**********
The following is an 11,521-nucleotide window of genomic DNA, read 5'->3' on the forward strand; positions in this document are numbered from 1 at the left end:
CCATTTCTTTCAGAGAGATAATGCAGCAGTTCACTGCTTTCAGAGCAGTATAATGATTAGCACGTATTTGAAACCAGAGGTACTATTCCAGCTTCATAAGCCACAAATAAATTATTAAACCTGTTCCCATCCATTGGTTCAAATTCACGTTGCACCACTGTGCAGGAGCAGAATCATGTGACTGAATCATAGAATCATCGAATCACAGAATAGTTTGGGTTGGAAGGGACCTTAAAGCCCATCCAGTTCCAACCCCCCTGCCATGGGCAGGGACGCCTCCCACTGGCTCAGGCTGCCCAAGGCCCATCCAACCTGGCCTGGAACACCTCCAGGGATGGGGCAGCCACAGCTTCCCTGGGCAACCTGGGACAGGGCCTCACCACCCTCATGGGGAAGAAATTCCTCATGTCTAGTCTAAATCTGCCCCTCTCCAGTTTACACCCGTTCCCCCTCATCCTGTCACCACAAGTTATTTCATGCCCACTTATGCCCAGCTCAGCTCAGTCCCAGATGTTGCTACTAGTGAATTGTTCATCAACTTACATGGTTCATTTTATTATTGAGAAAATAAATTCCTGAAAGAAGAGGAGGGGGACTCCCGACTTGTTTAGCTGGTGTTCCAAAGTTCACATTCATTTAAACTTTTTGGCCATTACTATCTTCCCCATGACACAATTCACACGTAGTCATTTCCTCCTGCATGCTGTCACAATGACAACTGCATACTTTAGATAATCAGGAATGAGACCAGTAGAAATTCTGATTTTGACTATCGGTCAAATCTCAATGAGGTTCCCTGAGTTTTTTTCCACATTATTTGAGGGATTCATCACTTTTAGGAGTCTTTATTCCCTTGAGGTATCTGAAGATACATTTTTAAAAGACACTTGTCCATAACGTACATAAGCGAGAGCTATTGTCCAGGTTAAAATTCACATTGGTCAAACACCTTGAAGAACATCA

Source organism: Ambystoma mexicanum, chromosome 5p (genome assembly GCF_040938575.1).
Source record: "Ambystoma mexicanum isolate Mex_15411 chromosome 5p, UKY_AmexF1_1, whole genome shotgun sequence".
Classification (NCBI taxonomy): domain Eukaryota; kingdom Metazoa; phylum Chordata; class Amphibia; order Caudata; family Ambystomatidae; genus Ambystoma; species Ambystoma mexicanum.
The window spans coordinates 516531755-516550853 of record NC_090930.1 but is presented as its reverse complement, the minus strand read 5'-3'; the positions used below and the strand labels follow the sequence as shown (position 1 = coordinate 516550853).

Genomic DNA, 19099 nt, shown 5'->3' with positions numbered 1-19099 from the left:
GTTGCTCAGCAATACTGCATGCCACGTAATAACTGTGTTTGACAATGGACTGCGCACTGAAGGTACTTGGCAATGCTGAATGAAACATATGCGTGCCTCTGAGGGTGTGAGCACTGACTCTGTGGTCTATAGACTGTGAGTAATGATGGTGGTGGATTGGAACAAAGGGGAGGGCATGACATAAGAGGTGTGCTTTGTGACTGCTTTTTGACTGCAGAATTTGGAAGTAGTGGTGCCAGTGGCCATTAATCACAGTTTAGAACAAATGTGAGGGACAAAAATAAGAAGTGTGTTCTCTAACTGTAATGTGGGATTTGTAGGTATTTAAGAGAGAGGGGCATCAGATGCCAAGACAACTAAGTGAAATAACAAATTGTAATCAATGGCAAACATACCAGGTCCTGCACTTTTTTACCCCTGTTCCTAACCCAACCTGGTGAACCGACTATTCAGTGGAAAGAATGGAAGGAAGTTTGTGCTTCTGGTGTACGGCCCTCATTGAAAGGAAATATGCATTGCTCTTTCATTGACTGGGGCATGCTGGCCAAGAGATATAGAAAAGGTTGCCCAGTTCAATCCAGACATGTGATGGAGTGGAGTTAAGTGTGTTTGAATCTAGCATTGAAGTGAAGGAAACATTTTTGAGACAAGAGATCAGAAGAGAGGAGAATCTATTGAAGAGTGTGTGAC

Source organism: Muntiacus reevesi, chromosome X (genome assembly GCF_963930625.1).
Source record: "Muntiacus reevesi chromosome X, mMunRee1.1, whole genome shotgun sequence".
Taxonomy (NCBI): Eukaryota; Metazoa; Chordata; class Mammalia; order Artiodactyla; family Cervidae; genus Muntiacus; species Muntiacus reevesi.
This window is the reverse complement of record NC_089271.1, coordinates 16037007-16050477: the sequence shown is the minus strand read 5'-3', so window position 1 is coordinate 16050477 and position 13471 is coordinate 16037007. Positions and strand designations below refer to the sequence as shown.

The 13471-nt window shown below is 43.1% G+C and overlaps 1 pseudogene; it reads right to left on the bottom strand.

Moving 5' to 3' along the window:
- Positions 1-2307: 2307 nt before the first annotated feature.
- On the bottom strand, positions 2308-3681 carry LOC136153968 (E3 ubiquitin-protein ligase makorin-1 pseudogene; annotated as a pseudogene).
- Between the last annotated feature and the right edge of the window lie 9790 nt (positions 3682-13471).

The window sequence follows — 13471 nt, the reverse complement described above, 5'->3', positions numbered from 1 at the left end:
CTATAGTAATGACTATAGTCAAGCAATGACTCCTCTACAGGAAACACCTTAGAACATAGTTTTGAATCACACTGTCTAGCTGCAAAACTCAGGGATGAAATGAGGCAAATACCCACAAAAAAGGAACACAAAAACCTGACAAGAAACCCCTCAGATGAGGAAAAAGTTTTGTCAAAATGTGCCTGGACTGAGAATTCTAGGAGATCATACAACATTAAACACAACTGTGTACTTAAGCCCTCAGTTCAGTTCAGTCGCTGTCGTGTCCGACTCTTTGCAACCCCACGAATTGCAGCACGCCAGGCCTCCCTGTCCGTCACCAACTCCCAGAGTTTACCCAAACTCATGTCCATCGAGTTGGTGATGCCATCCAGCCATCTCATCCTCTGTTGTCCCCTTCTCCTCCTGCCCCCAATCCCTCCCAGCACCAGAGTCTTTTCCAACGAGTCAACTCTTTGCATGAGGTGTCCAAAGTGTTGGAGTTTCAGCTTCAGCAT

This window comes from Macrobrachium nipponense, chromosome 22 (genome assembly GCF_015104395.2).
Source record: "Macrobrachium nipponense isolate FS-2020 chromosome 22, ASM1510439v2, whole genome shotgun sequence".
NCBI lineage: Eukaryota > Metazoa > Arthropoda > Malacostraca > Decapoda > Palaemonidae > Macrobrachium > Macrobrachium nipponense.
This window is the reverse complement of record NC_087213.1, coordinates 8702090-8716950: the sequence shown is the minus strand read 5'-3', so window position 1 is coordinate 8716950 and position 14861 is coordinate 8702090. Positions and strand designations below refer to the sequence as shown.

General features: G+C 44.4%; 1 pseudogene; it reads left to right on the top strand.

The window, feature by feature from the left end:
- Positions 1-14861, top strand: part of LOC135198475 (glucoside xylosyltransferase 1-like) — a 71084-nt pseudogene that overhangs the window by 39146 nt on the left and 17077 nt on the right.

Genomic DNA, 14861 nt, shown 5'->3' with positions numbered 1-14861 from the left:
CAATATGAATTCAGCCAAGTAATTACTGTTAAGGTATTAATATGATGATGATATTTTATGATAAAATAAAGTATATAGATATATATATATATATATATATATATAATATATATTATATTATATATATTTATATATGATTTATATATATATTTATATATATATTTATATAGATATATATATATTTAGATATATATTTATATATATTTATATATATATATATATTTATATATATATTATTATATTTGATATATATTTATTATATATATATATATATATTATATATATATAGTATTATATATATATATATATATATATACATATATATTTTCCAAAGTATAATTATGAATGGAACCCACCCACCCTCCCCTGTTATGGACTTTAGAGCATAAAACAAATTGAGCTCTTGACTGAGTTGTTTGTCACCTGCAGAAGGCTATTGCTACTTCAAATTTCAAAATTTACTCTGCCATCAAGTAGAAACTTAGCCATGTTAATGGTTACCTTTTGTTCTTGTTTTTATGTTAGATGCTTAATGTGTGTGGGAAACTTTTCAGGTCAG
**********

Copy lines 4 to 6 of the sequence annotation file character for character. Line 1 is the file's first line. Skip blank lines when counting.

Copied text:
Source record: "Ambystoma mexicanum isolate Mex_15411 chromosome 5p, UKY_AmexF1_1, whole genome shotgun sequence".
Classification (NCBI taxonomy): domain Eukaryota; kingdom Metazoa; phylum Chordata; class Amphibia; order Caudata; family Ambystomatidae; genus Ambystoma; species Ambystoma mexicanum.
The window spans coordinates 516531755-516550853 of record NC_090930.1 but is presented as its reverse complement, the minus strand read 5'-3'; the positions used below and the strand labels follow the sequence as shown (position 1 = coordinate 516550853).